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Steve Braun

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Stephen Russell Braun

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Biographical Information[edit]

"Steve Braun was the perfect example of what I was talking about. When he walked with the bases loaded (in Game 2 of the 1982 World Series) to bring in the winning run, that was his job. That's what he got paid for. And he knew it when he walked up there. He used to tell me 'I just want to get on base. I want to get on base one time this week.'" - Darrell Porter, to Peter Golenbock, in the book The Spirit of St. Louis

Steve Braun played fifteen seasons in the major leagues and ended his career as one of the more successful pinch hitters in history.

Selected by the Minnesota Twins in then 10th round of the 1966 amateur draft, Braun reached the bigs with the club in 1971. Originally primarily a third baseman, he was the team's regular in left field in 1975 and had his best season, hitting .302 with 11 home runs and 70 runs scored. After a decade in the Twins organization, Braun was chosen by the Seattle Mariners in the 1976 expansion draft and was their regular left fielder in the inaugural campaign of 1977. Dealt to the Kansas City Royals after a year and a half in Seattle, he spent two years with the club before moving on to the Toronto Blue Jays for the latter portion of the 1980 season, missing the Royals' appearance in the 1980 World Series. Signed by the St. Louis Cardinals prior to the 1981 season, he spent five years with the team, mostly seeing action as a pinch hitter and playing in two World Series. He was part of the 1982 championship team that defeated the Milwaukee Brewers in 7 games in the 1982 World Series. He hit .274 in 58 games that year, and had a hit, a walk and 2 RBI in 2 plate appearances during the Series. He ended his career with 113 pinch hits, which currently ranks 12th all-time.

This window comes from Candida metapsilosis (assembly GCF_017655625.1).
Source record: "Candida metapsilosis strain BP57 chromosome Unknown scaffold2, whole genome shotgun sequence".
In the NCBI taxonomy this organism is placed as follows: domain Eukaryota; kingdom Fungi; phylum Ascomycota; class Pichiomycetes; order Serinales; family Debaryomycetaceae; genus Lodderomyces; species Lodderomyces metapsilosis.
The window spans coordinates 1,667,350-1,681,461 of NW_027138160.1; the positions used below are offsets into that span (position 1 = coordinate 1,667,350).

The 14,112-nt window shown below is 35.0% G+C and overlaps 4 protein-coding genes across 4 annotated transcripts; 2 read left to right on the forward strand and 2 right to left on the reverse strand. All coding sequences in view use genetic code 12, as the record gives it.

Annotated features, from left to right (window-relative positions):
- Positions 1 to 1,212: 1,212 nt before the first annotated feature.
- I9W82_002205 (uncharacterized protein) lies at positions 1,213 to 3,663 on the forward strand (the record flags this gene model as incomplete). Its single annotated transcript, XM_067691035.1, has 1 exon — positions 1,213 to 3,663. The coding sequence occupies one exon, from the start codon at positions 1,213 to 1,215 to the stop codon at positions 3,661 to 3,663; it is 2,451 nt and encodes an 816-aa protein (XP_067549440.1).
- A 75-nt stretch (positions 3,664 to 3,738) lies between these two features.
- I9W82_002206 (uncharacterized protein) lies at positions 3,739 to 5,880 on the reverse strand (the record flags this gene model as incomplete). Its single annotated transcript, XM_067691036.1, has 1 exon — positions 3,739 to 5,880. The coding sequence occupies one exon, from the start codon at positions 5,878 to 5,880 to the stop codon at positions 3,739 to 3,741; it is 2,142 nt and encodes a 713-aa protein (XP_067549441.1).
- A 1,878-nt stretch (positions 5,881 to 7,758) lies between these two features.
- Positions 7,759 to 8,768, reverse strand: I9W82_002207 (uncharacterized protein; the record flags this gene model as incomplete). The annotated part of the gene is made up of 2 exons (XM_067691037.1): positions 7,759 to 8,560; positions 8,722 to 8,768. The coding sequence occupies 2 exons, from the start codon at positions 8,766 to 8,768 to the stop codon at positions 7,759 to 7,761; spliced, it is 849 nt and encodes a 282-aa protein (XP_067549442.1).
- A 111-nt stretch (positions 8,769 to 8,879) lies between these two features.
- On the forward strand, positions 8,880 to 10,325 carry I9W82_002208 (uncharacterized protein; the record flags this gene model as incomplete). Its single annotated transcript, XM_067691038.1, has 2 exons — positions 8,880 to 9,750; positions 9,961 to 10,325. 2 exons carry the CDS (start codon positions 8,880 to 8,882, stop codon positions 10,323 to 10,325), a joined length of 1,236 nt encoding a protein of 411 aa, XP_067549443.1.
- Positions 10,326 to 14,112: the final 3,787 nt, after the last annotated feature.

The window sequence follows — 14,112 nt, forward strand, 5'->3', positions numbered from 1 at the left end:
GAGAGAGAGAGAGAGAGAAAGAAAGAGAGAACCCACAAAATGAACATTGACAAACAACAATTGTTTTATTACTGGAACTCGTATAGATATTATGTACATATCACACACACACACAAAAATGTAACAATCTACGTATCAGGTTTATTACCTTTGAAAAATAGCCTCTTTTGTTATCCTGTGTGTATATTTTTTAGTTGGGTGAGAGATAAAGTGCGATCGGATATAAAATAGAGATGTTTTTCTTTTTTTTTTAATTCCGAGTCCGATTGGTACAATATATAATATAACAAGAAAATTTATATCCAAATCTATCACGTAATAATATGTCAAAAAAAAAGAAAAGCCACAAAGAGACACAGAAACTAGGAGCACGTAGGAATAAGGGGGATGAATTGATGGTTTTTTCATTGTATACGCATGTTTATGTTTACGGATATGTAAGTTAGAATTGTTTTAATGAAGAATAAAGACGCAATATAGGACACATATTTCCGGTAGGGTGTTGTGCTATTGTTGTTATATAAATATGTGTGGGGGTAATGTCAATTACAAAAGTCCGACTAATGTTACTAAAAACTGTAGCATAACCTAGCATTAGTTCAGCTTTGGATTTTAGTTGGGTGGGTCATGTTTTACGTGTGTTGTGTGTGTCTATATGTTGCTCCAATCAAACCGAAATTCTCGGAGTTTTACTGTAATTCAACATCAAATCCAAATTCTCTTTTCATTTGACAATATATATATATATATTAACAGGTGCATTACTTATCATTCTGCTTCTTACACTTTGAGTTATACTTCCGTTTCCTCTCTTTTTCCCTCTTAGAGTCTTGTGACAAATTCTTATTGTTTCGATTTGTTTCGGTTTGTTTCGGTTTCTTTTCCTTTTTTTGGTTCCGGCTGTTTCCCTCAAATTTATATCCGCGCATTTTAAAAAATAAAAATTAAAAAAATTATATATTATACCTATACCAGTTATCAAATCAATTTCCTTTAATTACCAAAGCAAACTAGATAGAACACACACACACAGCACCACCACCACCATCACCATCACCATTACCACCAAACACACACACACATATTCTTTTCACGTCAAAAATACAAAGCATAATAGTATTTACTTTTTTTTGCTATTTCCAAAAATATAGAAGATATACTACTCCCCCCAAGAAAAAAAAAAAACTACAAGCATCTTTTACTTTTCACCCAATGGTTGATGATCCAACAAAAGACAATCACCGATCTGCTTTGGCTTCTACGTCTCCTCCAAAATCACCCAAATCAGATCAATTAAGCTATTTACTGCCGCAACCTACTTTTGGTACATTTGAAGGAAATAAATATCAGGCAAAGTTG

After his playing days, Braun was a Cardinals coach in 1990. He was the Boston Red Sox minor league hitting coordinator from 1991 to 2002, additionally serving as hitting coach for their affiliates the Trenton Thunder in 1999-2000, the Sarasota Red Sox in 2001, and back in Trenton again in 2002-2004.

Notable Achievements[edit]

Related Sites[edit]